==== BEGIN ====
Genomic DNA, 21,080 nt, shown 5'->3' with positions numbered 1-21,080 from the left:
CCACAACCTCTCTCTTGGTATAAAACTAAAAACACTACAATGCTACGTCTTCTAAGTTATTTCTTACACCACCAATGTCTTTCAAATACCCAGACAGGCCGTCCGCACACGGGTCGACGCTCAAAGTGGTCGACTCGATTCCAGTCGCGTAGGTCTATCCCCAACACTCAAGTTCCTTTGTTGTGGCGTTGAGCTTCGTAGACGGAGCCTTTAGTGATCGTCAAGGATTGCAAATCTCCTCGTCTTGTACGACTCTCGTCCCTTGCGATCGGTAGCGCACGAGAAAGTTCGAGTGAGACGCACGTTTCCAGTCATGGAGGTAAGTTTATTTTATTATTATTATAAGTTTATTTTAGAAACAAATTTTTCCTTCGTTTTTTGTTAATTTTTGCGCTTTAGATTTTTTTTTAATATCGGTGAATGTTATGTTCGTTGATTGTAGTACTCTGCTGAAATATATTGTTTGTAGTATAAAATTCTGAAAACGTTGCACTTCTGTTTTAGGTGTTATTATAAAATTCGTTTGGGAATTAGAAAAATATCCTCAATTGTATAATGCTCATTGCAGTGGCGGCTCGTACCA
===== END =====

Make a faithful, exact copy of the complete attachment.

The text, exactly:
Genomic DNA, 21,080 nt, shown 5'->3' with positions numbered 1-21,080 from the left:
CCACAACCTCTCTCTTGGTATAAAACTAAAAACACTACAATGCTACGTCTTCTAAGTTATTTCTTACACCACCAATGTCTTTCAAATACCCAGACAGGCCGTCCGCACACGGGTCGACGCTCAAAGTGGTCGACTCGATTCCAGTCGCGTAGGTCTATCCCCAACACTCAAGTTCCTTTGTTGTGGCGTTGAGCTTCGTAGACGGAGCCTTTAGTGATCGTCAAGGATTGCAAATCTCCTCGTCTTGTACGACTCTCGTCCCTTGCGATCGGTAGCGCACGAGAAAGTTCGAGTGAGACGCACGTTTCCAGTCATGGAGGTAAGTTTATTTTATTATTATTATAAGTTTATTTTAGAAACAAATTTTTCCTTCGTTTTTTGTTAATTTTTGCGCTTTAGATTTTTTTTTAATATCGGTGAATGTTATGTTCGTTGATTGTAGTACTCTGCTGAAATATATTGTTTGTAGTATAAAATTCTGAAAACGTTGCACTTCTGTTTTAGGTGTTATTATAAAATTCGTTTGGGAATTAGAAAAATATCCTCAATTGTATAATGCTCATTGCAGTGGCGGCTCGTACCA